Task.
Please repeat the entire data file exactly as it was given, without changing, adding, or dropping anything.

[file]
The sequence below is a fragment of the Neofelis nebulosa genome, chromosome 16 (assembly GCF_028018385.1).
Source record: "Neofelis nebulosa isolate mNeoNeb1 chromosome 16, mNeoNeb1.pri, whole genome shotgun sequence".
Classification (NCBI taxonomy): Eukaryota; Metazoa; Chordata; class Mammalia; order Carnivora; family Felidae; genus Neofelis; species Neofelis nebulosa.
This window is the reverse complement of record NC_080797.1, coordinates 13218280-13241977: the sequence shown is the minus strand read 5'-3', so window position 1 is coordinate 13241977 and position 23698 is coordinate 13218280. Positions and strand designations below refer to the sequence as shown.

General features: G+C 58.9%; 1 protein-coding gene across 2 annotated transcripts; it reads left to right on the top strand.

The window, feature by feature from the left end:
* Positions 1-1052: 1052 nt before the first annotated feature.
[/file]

The sequence below is a fragment of the Neofelis nebulosa genome, chromosome 16 (assembly GCF_028018385.1).
Source record: "Neofelis nebulosa isolate mNeoNeb1 chromosome 16, mNeoNeb1.pri, whole genome shotgun sequence".
Classification (NCBI taxonomy): Eukaryota; Metazoa; Chordata; class Mammalia; order Carnivora; family Felidae; genus Neofelis; species Neofelis nebulosa.
This window is the reverse complement of record NC_080797.1, coordinates 13218280-13241977: the sequence shown is the minus strand read 5'-3', so window position 1 is coordinate 13241977 and position 23698 is coordinate 13218280. Positions and strand designations below refer to the sequence as shown.

General features: G+C 58.9%; 1 protein-coding gene across 2 annotated transcripts; it reads left to right on the top strand.

The window, feature by feature from the left end:
* Positions 1-1052: 1052 nt before the first annotated feature.